Reflecting on Teaching for Almost Half a Century

(You read that correctly – I’ve taught for over 48 years of my life) 

When I started teaching and coaching things were a lot different than today. Everything changed when social media became the main source of “word of mouth” to promote acting coaches and acting schools. 48 years ago, acting coaches did not advertise, research and deploy Google trigger words. They did not speak of empowerment, branding, booking, or spiritual awakenings. We grew with our students with/by the word of mouth of our students. 

We spoke about the craft, dedication, integrity, and the search for truth from within. We helped to instill in actors the desire to get better and grow as artists, not how to hustle Casting Directors for a job. 

When did acting become a military operation of “own it,” “kill it,” “nail it,” “command the space,” etc.? What happened to sharing and the revelation of self through the words the writer gave you to speak? 

We did not feel the need to encourage our students to call themselves “creatives” or “storytellers.” These buzzwords only feed our egos (students and coaches alike). This doesn’t teach humility or how to strengthen our capacity for empathy. It creates a false sense of uniqueness. It separates us from our collective purpose as human beings to bring the text alive by sharing all that we are at that moment in time. 

48 years ago, coaches and teachers encouraged you to observe and engage with life, to ask contemplative life questions not “what does casting want” or “how do I stand out?” We didn’t want to brand you like a cow or distract you from the pursuit of a shared truth by encouraging you to make bold and interesting choices. Really there is nothing more tedious than someone trying to stand out or be interesting! It is the human choice that is fascinating not a fetish to stand out from the crowd. 

In Greek mythology Narcissus became obsessed with his own reflection after being led there by the God Nemesis as a punishment for his insensitivity to the love of the nymph Echo. At the stream, he fell in love with himself and fell in and drowned. If not used in moderation or without comprehension, the selfie shots of one’s self in a mirror (that it is a reflection, it is not you) will lead to the drowning of the soul. It is an electronic manifestation of you! This is not you! 

I fear the net effect of all of this electronic manipulation has created a gordian knot of self-doubt. Ironically, or perhaps tragically, this precipitated the need in young actors to seek empowerment and feel the drug of military talk. I believe it was Machiavelli who said, “take away a people’s Gods and they can be conquered.” The true belief in self grows out of doing and practice, not seeking salvation in the blessings of others.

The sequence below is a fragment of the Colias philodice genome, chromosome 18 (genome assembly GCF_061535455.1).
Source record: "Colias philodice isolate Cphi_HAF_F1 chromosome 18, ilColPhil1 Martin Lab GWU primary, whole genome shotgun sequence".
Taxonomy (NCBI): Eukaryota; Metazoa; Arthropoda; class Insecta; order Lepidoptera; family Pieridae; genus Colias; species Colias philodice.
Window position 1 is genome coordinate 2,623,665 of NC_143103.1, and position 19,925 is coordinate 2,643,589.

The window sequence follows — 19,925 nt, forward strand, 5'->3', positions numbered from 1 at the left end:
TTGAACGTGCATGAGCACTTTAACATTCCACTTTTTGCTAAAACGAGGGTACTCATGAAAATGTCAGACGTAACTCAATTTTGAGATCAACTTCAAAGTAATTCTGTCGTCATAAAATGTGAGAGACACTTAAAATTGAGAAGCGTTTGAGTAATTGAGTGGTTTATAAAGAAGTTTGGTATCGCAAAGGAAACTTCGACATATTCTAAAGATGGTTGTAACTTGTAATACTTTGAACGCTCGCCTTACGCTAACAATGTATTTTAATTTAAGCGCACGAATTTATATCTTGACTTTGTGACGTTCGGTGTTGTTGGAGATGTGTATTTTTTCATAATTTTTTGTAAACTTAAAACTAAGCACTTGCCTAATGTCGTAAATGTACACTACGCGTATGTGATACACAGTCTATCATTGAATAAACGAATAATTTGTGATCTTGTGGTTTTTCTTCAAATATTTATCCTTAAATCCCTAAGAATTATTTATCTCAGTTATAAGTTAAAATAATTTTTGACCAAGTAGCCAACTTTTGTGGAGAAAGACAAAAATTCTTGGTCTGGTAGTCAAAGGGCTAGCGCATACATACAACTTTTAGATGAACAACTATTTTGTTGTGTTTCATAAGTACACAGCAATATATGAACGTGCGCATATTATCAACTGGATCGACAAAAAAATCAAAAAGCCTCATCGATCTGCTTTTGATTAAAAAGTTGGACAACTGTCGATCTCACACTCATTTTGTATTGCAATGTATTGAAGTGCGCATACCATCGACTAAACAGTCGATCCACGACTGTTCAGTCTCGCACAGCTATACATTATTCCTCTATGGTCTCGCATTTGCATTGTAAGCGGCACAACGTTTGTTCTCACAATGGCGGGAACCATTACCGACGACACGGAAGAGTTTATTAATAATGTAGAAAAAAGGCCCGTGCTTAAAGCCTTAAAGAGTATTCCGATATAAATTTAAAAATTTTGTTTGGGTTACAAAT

The truth is that no weekend workshop or 6-week course will give you the secrets to the kingdom. Hard work, courage, will, perseverance, and a healthy dose of luck will, over time, enable you to fashion your own keys and help you create your own kingdom. 

The most successful actors who have trained with me or at my studio achieved real success after 7 or 8 years in the business. They never gave up hope and never stopped training. The prize was to get better and the joy of creation not the desire to impress. 

The Long Journey Back to Here and Now
We are born with a powerful set of lungs that can bellow clean and pure with the piercing intent of a factory whistle or an ambulance wail. Yet actors spend 4 years in acting school learning how to breathe in an attempt to “find their natural voice.”

We can shift emotions in a nano-second from red-faced rage to a delightful explosive giggle. Yet we spend 4 years in an acting school learning to “get in touch and access our emotions.”

We are impulsive, daring and spontaneous as children. Yet we spend 4 years in acting school learning how to be impulsive, daring and spontaneous.

We have no difficulty playing an objective as a baby or a toddler – we know how to get what we want from a parent or a grandparent. Yet much of the first two years of an acting school is taken up with learning how to play an objective or tactics.